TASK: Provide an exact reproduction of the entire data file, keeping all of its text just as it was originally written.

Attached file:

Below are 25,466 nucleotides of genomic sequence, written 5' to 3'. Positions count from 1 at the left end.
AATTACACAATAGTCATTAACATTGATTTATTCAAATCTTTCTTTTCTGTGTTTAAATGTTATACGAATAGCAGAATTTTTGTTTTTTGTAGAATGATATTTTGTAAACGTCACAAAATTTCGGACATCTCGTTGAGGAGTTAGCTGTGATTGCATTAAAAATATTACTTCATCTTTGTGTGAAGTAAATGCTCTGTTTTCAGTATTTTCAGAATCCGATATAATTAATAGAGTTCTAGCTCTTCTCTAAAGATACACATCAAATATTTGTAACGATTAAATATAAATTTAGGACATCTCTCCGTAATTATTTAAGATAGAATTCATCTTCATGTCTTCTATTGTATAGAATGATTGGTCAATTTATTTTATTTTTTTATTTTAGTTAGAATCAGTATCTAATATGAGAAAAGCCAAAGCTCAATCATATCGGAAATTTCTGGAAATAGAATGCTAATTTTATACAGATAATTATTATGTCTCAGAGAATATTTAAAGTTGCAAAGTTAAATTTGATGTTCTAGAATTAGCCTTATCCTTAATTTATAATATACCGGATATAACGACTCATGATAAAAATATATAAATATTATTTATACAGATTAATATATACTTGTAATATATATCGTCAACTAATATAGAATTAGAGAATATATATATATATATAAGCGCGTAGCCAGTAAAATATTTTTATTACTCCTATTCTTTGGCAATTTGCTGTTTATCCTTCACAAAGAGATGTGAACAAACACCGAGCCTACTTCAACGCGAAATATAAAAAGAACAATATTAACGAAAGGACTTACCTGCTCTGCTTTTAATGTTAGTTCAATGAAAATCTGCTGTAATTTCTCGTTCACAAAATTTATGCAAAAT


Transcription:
Below are 25,466 nucleotides of genomic sequence, written 5' to 3'. Positions count from 1 at the left end.
AATTACACAATAGTCATTAACATTGATTTATTCAAATCTTTCTTTTCTGTGTTTAAATGTTATACGAATAGCAGAATTTTTGTTTTTTGTAGAATGATATTTTGTAAACGTCACAAAATTTCGGACATCTCGTTGAGGAGTTAGCTGTGATTGCATTAAAAATATTACTTCATCTTTGTGTGAAGTAAATGCTCTGTTTTCAGTATTTTCAGAATCCGATATAATTAATAGAGTTCTAGCTCTTCTCTAAAGATACACATCAAATATTTGTAACGATTAAATATAAATTTAGGACATCTCTCCGTAATTATTTAAGATAGAATTCATCTTCATGTCTTCTATTGTATAGAATGATTGGTCAATTTATTTTATTTTTTTATTTTAGTTAGAATCAGTATCTAATATGAGAAAAGCCAAAGCTCAATCATATCGGAAATTTCTGGAAATAGAATGCTAATTTTATACAGATAATTATTATGTCTCAGAGAATATTTAAAGTTGCAAAGTTAAATTTGATGTTCTAGAATTAGCCTTATCCTTAATTTATAATATACCGGATATAACGACTCATGATAAAAATATATAAATATTATTTATACAGATTAATATATACTTGTAATATATATCGTCAACTAATATAGAATTAGAGAATATATATATATATATAAGCGCGTAGCCAGTAAAATATTTTTATTACTCCTATTCTTTGGCAATTTGCTGTTTATCCTTCACAAAGAGATGTGAACAAACACCGAGCCTACTTCAACGCGAAATATAAAAAGAACAATATTAACGAAAGGACTTACCTGCTCTGCTTTTAATGTTAGTTCAATGAAAATCTGCTGTAATTTCTCGTTCACAAAATTTATGCAAAAT